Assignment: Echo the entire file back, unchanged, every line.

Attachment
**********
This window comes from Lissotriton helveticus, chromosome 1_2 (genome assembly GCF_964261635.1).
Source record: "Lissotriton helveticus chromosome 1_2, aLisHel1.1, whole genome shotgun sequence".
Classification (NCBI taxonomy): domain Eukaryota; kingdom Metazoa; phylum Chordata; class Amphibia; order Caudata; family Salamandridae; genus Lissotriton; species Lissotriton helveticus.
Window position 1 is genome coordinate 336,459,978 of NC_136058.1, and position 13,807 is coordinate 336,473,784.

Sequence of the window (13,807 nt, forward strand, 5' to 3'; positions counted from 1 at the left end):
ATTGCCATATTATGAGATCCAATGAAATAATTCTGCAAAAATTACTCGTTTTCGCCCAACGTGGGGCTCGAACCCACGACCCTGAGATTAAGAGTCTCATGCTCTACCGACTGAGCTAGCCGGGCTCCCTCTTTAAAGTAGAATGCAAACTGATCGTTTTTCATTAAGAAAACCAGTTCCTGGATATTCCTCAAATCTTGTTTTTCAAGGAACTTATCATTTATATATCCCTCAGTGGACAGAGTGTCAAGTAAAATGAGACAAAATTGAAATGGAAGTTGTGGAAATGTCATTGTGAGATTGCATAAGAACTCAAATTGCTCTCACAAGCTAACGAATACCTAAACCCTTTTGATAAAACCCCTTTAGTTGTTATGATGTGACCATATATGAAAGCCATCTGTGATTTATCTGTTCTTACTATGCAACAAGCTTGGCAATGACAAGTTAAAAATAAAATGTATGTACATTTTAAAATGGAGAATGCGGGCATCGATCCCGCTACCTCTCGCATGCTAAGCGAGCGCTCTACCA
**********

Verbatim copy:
This window comes from Lissotriton helveticus, chromosome 1_2 (genome assembly GCF_964261635.1).
Source record: "Lissotriton helveticus chromosome 1_2, aLisHel1.1, whole genome shotgun sequence".
Classification (NCBI taxonomy): domain Eukaryota; kingdom Metazoa; phylum Chordata; class Amphibia; order Caudata; family Salamandridae; genus Lissotriton; species Lissotriton helveticus.
Window position 1 is genome coordinate 336,459,978 of NC_136058.1, and position 13,807 is coordinate 336,473,784.

Sequence of the window (13,807 nt, forward strand, 5' to 3'; positions counted from 1 at the left end):
ATTGCCATATTATGAGATCCAATGAAATAATTCTGCAAAAATTACTCGTTTTCGCCCAACGTGGGGCTCGAACCCACGACCCTGAGATTAAGAGTCTCATGCTCTACCGACTGAGCTAGCCGGGCTCCCTCTTTAAAGTAGAATGCAAACTGATCGTTTTTCATTAAGAAAACCAGTTCCTGGATATTCCTCAAATCTTGTTTTTCAAGGAACTTATCATTTATATATCCCTCAGTGGACAGAGTGTCAAGTAAAATGAGACAAAATTGAAATGGAAGTTGTGGAAATGTCATTGTGAGATTGCATAAGAACTCAAATTGCTCTCACAAGCTAACGAATACCTAAACCCTTTTGATAAAACCCCTTTAGTTGTTATGATGTGACCATATATGAAAGCCATCTGTGATTTATCTGTTCTTACTATGCAACAAGCTTGGCAATGACAAGTTAAAAATAAAATGTATGTACATTTTAAAATGGAGAATGCGGGCATCGATCCCGCTACCTCTCGCATGCTAAGCGAGCGCTCTACCA